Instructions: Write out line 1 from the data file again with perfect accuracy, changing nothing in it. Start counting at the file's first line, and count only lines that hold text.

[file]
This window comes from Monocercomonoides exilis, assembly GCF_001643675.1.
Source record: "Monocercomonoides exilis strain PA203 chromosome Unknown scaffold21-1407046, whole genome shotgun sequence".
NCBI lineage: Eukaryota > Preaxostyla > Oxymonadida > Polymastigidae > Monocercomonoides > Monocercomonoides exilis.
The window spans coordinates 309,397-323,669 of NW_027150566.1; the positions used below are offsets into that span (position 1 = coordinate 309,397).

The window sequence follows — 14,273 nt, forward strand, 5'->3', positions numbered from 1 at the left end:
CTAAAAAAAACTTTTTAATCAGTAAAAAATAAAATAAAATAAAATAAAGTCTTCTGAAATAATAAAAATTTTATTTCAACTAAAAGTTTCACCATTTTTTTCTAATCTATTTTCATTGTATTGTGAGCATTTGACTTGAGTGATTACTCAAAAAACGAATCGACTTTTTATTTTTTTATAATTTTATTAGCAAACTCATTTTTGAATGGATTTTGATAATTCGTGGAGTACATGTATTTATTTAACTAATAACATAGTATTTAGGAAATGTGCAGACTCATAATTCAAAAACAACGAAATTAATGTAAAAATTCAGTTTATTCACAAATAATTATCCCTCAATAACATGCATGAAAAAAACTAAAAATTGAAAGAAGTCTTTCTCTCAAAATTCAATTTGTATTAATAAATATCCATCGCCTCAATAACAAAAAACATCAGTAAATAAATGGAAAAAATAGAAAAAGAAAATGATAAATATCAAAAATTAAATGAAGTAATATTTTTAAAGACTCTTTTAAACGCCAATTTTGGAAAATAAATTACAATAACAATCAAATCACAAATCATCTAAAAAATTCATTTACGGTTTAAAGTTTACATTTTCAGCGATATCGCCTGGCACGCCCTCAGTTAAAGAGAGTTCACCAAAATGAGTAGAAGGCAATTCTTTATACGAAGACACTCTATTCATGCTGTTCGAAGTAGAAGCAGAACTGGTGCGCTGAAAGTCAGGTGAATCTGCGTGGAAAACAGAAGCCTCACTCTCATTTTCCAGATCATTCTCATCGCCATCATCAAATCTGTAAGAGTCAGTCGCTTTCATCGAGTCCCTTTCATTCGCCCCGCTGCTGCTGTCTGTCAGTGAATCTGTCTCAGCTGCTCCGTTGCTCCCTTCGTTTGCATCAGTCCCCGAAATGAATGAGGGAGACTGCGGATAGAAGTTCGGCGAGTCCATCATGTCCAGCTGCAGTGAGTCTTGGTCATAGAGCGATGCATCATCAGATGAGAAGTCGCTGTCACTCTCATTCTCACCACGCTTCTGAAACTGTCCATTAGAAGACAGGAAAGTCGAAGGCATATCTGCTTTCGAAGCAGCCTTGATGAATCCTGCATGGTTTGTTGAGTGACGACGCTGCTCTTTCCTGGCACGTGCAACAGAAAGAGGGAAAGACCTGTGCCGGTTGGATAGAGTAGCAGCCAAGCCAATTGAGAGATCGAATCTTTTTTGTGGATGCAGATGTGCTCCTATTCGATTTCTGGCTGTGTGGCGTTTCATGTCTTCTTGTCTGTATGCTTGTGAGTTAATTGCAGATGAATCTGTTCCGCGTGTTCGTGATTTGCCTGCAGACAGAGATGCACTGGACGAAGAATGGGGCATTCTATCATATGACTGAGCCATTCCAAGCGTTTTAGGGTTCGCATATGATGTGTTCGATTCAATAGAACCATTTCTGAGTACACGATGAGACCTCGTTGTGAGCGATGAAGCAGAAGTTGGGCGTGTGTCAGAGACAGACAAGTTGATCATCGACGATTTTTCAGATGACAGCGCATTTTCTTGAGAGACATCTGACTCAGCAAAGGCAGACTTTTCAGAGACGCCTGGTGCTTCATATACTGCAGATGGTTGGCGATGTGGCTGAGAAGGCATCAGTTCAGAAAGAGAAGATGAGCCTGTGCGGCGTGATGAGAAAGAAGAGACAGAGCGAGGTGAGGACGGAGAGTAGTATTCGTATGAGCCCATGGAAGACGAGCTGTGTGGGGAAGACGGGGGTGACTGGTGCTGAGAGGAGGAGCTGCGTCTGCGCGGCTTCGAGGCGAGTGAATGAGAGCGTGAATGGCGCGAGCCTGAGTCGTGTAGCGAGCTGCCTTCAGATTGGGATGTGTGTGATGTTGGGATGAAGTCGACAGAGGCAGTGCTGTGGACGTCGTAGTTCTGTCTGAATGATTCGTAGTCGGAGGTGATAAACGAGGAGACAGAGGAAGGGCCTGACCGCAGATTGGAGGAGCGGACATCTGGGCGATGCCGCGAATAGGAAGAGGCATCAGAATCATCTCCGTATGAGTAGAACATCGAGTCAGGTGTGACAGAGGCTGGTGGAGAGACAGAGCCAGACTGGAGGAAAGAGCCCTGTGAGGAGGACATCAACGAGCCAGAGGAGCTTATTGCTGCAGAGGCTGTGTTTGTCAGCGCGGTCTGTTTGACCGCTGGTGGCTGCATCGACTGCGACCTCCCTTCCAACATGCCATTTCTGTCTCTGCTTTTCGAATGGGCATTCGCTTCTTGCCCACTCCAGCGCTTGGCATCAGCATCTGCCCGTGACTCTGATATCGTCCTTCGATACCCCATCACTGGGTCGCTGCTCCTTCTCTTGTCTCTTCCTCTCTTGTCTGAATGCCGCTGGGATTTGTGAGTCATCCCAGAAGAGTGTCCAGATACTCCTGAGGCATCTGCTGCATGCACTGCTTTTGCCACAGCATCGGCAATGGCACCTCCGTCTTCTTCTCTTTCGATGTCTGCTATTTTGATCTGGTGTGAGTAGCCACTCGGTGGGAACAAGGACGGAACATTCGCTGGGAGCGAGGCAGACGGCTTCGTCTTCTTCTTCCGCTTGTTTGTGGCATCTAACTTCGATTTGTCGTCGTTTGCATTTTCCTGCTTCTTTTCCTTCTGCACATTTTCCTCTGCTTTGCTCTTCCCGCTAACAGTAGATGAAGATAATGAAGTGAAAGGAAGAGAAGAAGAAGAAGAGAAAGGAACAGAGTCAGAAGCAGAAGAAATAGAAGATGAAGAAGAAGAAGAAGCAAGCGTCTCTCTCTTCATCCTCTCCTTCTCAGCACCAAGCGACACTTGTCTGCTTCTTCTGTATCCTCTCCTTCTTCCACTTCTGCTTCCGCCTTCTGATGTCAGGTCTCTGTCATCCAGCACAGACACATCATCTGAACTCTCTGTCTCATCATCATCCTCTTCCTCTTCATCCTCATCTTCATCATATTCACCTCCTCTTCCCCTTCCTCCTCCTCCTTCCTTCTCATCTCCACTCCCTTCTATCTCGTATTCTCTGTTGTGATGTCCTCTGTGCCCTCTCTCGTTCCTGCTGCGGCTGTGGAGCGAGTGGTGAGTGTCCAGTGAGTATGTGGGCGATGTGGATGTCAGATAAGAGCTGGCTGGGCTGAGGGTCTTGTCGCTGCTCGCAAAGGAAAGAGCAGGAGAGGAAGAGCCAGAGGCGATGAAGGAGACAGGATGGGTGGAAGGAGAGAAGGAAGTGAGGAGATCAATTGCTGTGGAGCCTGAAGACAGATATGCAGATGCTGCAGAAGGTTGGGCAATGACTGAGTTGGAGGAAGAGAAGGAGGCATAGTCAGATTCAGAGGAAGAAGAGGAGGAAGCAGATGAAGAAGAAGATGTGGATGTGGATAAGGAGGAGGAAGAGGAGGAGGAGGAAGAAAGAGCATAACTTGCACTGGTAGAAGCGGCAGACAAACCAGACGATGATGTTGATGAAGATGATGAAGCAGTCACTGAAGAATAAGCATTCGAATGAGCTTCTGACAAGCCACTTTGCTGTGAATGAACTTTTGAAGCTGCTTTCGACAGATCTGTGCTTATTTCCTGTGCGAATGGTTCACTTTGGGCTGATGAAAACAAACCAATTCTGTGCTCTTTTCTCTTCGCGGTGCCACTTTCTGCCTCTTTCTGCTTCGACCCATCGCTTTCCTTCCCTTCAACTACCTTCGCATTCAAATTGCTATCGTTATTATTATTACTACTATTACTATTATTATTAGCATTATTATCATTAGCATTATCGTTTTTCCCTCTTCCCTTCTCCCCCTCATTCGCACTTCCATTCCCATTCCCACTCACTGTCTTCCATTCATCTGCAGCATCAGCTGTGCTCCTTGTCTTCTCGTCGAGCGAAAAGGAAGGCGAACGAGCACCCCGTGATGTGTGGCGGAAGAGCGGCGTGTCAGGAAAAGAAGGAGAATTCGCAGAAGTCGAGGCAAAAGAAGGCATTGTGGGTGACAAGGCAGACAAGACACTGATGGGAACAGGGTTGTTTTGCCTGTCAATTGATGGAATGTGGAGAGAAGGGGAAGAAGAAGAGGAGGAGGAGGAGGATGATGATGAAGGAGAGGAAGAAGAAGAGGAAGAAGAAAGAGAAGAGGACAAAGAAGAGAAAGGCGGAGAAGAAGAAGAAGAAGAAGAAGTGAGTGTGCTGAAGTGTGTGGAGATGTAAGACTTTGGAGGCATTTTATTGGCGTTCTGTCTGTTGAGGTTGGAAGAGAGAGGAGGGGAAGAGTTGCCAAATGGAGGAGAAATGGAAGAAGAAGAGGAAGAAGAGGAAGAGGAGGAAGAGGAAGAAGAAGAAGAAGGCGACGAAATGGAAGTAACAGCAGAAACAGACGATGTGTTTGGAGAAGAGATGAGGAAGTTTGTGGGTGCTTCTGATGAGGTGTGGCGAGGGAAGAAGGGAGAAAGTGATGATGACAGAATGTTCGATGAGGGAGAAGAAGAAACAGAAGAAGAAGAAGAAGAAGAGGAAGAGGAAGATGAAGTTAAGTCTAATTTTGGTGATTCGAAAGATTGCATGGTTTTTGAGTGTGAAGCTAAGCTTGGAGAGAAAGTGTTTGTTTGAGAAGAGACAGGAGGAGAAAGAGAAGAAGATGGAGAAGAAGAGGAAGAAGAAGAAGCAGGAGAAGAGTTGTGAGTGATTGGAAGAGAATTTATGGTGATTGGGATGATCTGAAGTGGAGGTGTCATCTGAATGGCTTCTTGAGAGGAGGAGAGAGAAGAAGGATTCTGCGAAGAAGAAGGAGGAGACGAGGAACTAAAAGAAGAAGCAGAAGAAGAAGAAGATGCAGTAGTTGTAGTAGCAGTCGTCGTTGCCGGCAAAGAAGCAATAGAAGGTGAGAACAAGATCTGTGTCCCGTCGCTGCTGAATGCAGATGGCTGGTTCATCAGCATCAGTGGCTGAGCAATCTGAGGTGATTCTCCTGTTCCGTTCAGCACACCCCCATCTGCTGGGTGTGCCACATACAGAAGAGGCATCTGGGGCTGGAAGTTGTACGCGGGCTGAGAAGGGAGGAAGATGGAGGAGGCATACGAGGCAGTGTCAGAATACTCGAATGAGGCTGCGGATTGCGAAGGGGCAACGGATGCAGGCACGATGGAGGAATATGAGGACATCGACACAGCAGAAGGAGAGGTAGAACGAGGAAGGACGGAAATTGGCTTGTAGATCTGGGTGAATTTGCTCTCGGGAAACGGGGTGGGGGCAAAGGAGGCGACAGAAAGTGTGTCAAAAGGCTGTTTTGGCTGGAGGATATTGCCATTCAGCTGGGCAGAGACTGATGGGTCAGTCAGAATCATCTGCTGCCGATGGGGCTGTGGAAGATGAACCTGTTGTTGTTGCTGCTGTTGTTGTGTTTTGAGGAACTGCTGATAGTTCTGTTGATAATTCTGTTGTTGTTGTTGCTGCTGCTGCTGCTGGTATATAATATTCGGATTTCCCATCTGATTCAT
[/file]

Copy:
This window comes from Monocercomonoides exilis, assembly GCF_001643675.1.